Arts and Gardens

What makes a picture a portrait?

The print Red Adair looks abstract, with red stripes that seem to run out in small streams, against a blue and white background. As we look at it, the outline of the man appears in the vertical lines. Then we suddenly code something resembling facial features into the color patches. But it is abstract enough that we would not have recognized Adair on the street, if this portrait were all we had to go by. Is it just the name that makes this picture a portrait?

Ludvig Eikaas: Red Adair
Ludvig Eikaas: Red Adair
Alf E. Andresen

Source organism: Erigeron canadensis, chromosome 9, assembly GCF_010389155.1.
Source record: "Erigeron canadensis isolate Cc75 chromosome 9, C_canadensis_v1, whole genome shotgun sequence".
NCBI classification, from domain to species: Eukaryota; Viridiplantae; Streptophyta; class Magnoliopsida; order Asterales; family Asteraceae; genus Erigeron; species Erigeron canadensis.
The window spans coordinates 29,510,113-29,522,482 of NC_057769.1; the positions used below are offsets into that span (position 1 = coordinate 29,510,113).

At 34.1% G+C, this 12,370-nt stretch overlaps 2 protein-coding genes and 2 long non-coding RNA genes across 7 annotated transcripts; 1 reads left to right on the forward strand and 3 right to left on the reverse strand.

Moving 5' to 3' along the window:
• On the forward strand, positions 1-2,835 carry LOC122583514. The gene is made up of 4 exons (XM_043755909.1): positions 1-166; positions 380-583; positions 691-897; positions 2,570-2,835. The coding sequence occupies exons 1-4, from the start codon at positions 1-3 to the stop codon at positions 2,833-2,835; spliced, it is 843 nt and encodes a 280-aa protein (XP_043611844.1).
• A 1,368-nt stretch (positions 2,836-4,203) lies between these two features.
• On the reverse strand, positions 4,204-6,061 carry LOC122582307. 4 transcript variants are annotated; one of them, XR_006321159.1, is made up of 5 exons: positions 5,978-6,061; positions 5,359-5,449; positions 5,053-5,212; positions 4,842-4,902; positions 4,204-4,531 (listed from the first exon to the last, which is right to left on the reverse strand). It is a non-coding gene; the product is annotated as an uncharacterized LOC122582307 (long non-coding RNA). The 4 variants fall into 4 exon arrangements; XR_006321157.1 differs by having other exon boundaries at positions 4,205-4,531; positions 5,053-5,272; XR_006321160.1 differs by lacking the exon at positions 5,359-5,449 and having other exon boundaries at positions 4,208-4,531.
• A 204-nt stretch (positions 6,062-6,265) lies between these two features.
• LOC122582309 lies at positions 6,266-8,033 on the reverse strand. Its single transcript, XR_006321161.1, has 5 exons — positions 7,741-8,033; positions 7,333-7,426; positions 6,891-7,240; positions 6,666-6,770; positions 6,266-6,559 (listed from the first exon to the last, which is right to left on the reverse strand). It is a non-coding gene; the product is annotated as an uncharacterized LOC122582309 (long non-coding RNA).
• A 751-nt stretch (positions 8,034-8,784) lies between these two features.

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Paul N. “Red” Adair (1915-2004) was an American oil well firefighter. During his long career he capped over 2000 fires in oil wells, both land-based and offshore. Adair became world famous in 1962 when he extinguished a fire at the Gassi Touil gas field in the Sahara desert. The fire, which was called the “Devil’s Cigarette Lighter” because it consisted of an almost 140 m high pillar of flame, raged for nearly half a year before Adair arrived and extinguished it. He survived his extremely hazardous occupation, and was 75 years old when he in 1991 helped extinguish the fires in Iraq in the wake of the Gulf War. He retired in 1993 as a very rich man.